[Federal Register Volume 77, Number 104 (Wednesday, May 30, 2012)]
[Pages 31870-31871]
From the Federal Register Online via the Government Printing Office [www.gpo.gov]
[FR Doc No: 2012-13011]



Fish and Wildlife Service

[FWS-R6-2011-N223; FF06R06000-FXRS1265066CCP0S2-123]

Final Comprehensive Conservation Plan for the Bowdoin National 
Wildlife Refuge Complex

AGENCY: Fish and Wildlife Service, Interior.

ACTION: Notice of availability.


SUMMARY: We, the U.S. Fish and Wildlife Service (Service) announce that 
our Final Comprehensive Conservation Plan (Plan) and finding of no 
significant impact (FONSI) for the Bowdoin National Wildlife Refuge 
Complex (refuge complex) is available. This final Plan describes how 
the Service intends to manage this refuge complex for the next 15 

ADDRESSES: A copy of the Plan may be obtained by writing to U.S. Fish 
and Wildlife Service, Division of Refuge Planning, P.O. Box 25486, 
Denver Federal Center, Denver, CO 80225; or by download from http://mountain-prairie.fws.gov/planning.

FOR FURTHER INFORMATION CONTACT: Laura King, (406) 644-2211, ext. 210 
(phone); (406) 644-2661 (fax); or bowdoin@fws.gov (email).

SUPPLEMENTARY INFORMATION: The 84,724-acre Bowdoin National Wildlife 
Refuge Complex is part of the National Wildlife Refuge System. It is 
located in the mixed-grass prairie region of north-central Montana, 
within an area known as the prairie pothole region. The refuge complex 
oversees management of five national wildlife refuges: Bowdoin National 
Wildlife Refuge and four unstaffed satellite refuges--Black Coulee, 
Creedman Coulee, Hewitt Lake, and Lake Thibadeau National Wildlife 
Refuges. In addition, the refuge complex also manages the four-county 
Bowdoin Wetland Management District (district), which has nine 
waterfowl production areas in Blaine, Hill, Phillips, and Valley. While 
the five national wildlife refuges and the wetland management district 
were established under different authorities, they all have the 
overriding purpose of providing migration, nesting, resting, and 
feeding habitat for migratory birds in their wetlands and uplands. The 
four satellite refuges have both fee-title and private lands within 
their boundaries. The private lands are encumbered by refuge and 
flowage easements giving the Service the right to impound water, 
control the uses that occur on that water, and control any hunting and 
trapping. Access to these privately owned areas is by landowner 
permission only.
    The refuge complex provides opportunities for the public to enjoy 
compatible wildlife-dependent public-use activities including hunting, 
limited fishing, wildlife observation, photography, environmental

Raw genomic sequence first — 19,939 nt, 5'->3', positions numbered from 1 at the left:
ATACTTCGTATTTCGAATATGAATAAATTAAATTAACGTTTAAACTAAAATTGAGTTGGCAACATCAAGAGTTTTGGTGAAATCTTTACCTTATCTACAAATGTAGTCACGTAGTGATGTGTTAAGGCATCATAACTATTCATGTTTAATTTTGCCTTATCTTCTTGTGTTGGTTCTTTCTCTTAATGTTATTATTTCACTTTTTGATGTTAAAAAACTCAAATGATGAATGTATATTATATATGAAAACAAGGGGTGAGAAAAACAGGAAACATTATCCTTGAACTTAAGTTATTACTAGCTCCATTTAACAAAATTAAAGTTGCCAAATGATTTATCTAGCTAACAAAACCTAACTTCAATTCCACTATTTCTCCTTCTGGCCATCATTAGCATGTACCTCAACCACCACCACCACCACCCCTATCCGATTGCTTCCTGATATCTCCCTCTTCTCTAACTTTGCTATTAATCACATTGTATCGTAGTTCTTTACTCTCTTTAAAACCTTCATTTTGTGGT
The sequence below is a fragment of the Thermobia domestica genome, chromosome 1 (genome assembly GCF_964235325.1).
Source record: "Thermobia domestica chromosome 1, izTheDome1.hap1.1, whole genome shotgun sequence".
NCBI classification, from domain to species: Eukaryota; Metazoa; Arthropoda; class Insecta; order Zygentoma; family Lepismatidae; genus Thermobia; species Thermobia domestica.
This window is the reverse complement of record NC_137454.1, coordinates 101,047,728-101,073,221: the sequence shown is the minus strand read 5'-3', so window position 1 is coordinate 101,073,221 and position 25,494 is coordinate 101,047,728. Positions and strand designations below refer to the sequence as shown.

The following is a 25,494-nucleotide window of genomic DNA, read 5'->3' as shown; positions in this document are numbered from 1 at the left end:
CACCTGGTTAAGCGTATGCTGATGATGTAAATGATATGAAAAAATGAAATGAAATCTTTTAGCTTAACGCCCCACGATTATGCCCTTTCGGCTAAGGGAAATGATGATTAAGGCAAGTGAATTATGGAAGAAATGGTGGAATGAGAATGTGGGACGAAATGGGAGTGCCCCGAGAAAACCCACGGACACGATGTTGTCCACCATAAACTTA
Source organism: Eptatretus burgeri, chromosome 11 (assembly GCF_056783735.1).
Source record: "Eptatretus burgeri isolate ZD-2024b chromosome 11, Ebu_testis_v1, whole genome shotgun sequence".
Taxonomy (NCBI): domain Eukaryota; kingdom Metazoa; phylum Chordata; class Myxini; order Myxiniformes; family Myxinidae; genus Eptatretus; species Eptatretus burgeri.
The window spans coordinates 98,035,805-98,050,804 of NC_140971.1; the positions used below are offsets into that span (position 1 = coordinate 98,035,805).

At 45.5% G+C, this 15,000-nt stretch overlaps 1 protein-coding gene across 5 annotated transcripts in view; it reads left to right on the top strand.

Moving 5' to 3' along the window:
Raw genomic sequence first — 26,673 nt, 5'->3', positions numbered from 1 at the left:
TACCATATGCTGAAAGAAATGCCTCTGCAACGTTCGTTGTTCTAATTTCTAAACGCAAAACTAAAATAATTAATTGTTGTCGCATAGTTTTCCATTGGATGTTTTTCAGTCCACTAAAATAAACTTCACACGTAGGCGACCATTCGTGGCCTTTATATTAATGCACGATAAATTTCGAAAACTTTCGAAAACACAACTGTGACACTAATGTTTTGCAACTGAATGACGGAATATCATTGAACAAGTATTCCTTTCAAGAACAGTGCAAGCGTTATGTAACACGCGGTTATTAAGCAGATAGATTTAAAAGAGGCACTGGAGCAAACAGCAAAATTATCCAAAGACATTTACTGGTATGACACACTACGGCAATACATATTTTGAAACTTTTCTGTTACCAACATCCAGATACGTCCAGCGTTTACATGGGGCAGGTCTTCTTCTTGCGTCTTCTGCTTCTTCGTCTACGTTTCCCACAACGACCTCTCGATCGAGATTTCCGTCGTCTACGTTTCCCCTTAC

education, and interpretation. A full-time staff of five and various 
temporary employees manage and study refuge habitats and maintain 
visitor facilities. Domestic livestock grazing, prescribed fire, and 
haying are the primary management tools used to maintain and enhance 
upland habitats. Water level manipulation is used to improve wetland 
habitats and invasive and non-native plant species are controlled and 
eradicated. Large, intact, native prairie communities can still be 
found throughout the refuge complex providing nesting habitat for over 
29 species of resident and migratory birds. Native grazers such as 
pronghorn, white-tailed deer, and mule deer browse and graze the 
uplands. Four wetland classes are found on the refuge complex: 
Temporary, seasonal, semipermanent, and permanent. These wetland 
classes are either freshwater or saline. There are more than 10,000 
acres of wetlands in the refuge complex. These wetlands have a diverse 
distribution of sizes, types, locations, and associations. As part of 
the central flyway, this concentration of wetlands attracts thousands 
of migrating shorebirds and waterfowl to the refuge complex.
    Approximately 25,000 people visit the refuge complex annually. A 
15-mile interpreted auto tour route and nature trail on the Bowdoin 
National Wildlife Refuge are two of the most popular activities. 
Fishing is only open on McNeil Slough and Beaver Creek WPAs. The 
remaining complex waters do not support a sport fishery due high 
salinity levels or shallow water depth. Excluding Holm WPA, the 
remaining complex is open to limited hunting of waterfowl and upland 
game birds. The four satellite refuges (with landowner permission) and 
remaining eight WPAs

[[Page 31871]]

are also open to big game hunting, subject to State regulations and 
    The draft Plan and environmental assessment (EA) was made available 
to the public for review and comment following the announcement in the 
Federal Register on June 22, 2011 (76 FR 36571-36571). The public was 
given until July 25, 2011, to comment and a public meeting was held in 
Malta on June 29, 2011. More than 20 individuals and groups provided